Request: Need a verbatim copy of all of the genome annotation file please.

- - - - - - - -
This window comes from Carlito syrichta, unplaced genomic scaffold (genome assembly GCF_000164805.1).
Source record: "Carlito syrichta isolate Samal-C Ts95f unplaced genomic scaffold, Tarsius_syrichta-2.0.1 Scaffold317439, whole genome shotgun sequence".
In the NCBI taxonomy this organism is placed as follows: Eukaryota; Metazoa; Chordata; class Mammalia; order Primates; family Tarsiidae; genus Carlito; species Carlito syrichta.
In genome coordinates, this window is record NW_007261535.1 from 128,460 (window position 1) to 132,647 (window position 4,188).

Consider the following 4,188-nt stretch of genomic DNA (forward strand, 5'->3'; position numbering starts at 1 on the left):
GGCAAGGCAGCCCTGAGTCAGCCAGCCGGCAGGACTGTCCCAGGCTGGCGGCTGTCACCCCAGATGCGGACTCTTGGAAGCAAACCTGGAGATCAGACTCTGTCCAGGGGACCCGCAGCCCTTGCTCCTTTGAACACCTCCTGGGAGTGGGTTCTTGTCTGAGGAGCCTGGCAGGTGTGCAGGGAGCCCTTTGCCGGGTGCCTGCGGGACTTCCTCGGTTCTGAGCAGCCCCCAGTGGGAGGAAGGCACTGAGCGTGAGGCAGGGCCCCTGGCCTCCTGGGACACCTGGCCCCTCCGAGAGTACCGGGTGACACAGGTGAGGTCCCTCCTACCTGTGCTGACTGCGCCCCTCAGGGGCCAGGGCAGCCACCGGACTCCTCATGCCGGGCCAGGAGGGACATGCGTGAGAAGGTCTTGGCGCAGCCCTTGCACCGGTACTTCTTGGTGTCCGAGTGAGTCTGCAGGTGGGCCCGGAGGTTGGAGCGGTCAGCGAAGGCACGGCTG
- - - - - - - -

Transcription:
This window comes from Carlito syrichta, unplaced genomic scaffold (genome assembly GCF_000164805.1).
Source record: "Carlito syrichta isolate Samal-C Ts95f unplaced genomic scaffold, Tarsius_syrichta-2.0.1 Scaffold317439, whole genome shotgun sequence".
In the NCBI taxonomy this organism is placed as follows: Eukaryota; Metazoa; Chordata; class Mammalia; order Primates; family Tarsiidae; genus Carlito; species Carlito syrichta.
In genome coordinates, this window is record NW_007261535.1 from 128,460 (window position 1) to 132,647 (window position 4,188).

Consider the following 4,188-nt stretch of genomic DNA (forward strand, 5'->3'; position numbering starts at 1 on the left):
GGCAAGGCAGCCCTGAGTCAGCCAGCCGGCAGGACTGTCCCAGGCTGGCGGCTGTCACCCCAGATGCGGACTCTTGGAAGCAAACCTGGAGATCAGACTCTGTCCAGGGGACCCGCAGCCCTTGCTCCTTTGAACACCTCCTGGGAGTGGGTTCTTGTCTGAGGAGCCTGGCAGGTGTGCAGGGAGCCCTTTGCCGGGTGCCTGCGGGACTTCCTCGGTTCTGAGCAGCCCCCAGTGGGAGGAAGGCACTGAGCGTGAGGCAGGGCCCCTGGCCTCCTGGGACACCTGGCCCCTCCGAGAGTACCGGGTGACACAGGTGAGGTCCCTCCTACCTGTGCTGACTGCGCCCCTCAGGGGCCAGGGCAGCCACCGGACTCCTCATGCCGGGCCAGGAGGGACATGCGTGAGAAGGTCTTGGCGCAGCCCTTGCACCGGTACTTCTTGGTGTCCGAGTGAGTCTGCAGGTGGGCCCGGAGGTTGGAGCGGTCAGCGAAGGCACGGCTG